Rocco also has his sights set on Paris, Madrid, Barcelona, Milan, Moscow and Amsterdam. He tells me: “When I am in those cities I will have a very strong position”.
According to Rocco, the most important aspects to consider when running a luxury hotel include location, and general ambience, but he tells me highest on the list of priorities must be service: “Most important of all is a high level of service delivery to the customer which a lot of people say that they do, but very few people actually succeed in doing it well”.
Rocco sees space as essential in a luxury hotel guestroom and comments: “A room has got to be comfortable and have a functionality”. Illustrating his eye for detail, he adds: “The bed must be comfortable, the linen has to be crisp and the bathroom has to be of a reasonable size. The feeling of luxury is provided by space so that’s important. A modern light you can read by is also important.” He adds: “There is nothing mind boggling - it’s all very simple, little details which actually make the overall effect”.
“I visit the properties regularly and so I am involved. I see what is going on - if there are things I don’t like, I do something about them. So I am very much in touch with the properties but I can’t run them on an individual basis. If I run them nothing will happen”.
So what drives Rocco Forte? “I have an ambition to create something worthwhile in my chosen field. I set about creating a new hotel group seven years ago and I want to succeed in doing that. That’s really my main driving force”.
Rocco is a keen sportsman. When I mention sport his eyes light up and his response quickens: “I have always played golf and I like shooting, but for the last five years I have been doing triathlons. I have participated in three world championships for my age group and I commit myself to doing iron man this year”. Training takes up an hour and a half, six days each week - he begins to describe his routine and I am exhausted by 9am!
Rocco has just turned 60. He was knighted in December 2004 for his services to the UK Tourism Industry and last month received the highest Italian accolade, the Gran Croce dell’Ordine al Merito della Republicca Italiana, for his entrepreneurial merits and strong links with Italy. Rocco tells me: “To receive an award from any country is always an honour and this is a top Italian award which is particularly nice when I am of Italian origin and therefore still have strong ties and strong links with Italy”.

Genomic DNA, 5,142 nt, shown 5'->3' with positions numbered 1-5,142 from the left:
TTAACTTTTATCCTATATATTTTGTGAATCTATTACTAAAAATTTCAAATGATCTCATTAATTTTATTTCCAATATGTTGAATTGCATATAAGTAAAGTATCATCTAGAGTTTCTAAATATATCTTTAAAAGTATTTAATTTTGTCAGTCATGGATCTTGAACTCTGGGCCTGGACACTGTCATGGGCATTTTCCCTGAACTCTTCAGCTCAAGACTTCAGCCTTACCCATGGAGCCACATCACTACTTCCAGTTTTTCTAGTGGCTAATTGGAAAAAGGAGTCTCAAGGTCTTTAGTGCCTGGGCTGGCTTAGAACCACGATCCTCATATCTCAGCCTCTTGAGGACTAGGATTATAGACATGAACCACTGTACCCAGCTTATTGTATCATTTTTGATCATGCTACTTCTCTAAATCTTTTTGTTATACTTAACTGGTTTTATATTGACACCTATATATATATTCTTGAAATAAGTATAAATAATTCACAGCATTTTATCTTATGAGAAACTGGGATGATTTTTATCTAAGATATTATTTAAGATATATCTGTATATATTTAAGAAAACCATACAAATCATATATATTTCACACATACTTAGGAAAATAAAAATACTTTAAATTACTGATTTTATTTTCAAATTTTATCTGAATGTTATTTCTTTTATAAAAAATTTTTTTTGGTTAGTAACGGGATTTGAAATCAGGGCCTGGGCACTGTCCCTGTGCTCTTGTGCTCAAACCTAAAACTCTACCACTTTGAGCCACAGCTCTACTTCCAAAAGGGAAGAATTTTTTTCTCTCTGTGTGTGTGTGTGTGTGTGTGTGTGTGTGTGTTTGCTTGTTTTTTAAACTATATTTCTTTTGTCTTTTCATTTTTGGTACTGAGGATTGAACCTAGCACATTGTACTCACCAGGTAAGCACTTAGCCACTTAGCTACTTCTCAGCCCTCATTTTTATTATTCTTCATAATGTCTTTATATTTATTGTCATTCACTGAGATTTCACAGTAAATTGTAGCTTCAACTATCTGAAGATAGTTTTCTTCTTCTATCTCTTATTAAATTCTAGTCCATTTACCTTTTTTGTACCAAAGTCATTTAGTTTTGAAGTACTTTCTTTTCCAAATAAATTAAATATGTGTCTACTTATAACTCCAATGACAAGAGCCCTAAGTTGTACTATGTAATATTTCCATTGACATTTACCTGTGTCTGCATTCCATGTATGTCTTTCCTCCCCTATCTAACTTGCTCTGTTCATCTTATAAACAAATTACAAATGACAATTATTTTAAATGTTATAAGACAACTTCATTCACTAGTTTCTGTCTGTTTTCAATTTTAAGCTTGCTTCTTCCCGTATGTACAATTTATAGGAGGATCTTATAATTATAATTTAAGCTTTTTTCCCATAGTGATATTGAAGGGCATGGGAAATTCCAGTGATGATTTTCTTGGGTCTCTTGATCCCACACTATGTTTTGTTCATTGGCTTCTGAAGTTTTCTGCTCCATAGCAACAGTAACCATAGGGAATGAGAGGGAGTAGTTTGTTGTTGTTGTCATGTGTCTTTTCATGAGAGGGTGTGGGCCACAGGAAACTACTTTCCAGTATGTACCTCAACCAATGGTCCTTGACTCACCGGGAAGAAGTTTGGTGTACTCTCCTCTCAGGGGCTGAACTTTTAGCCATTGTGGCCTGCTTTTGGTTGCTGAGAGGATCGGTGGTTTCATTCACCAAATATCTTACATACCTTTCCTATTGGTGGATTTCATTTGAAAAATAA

I question whether Rocco’s many achievements have influenced his expectations for his 3 children: “I think there is a balance with my children that - you have actually got to try to encourage them to develop their own ideas but if they are talented you have to make sure that they are fully utilising their talents and try to guide them or occasionally push them if they need pushing so that they fully realise their own potentials. Some parents are so ambitious for their children that they overwhelm them. A lot of children are mainly driven by what their parents want rather than what they want themselves - I think that’s wrong”.
I ask does he get to spend time with his family? “Take the last few days. I was in St Petersburg Sunday. Came back Wednesday. Manchester on Thursday. Back Friday. Flew to Venice Saturday. Came here (Berlin) Sunday. I’m going to Frankfurt tonight and back to London tomorrow. So that’s 8 flights in 10 days”.
I wonder whether Sir Rocco Forte is satisfied or feels that he has achieved enough, He swiftly answers my question: “The minute you are satisfied is the minute to leave this world”.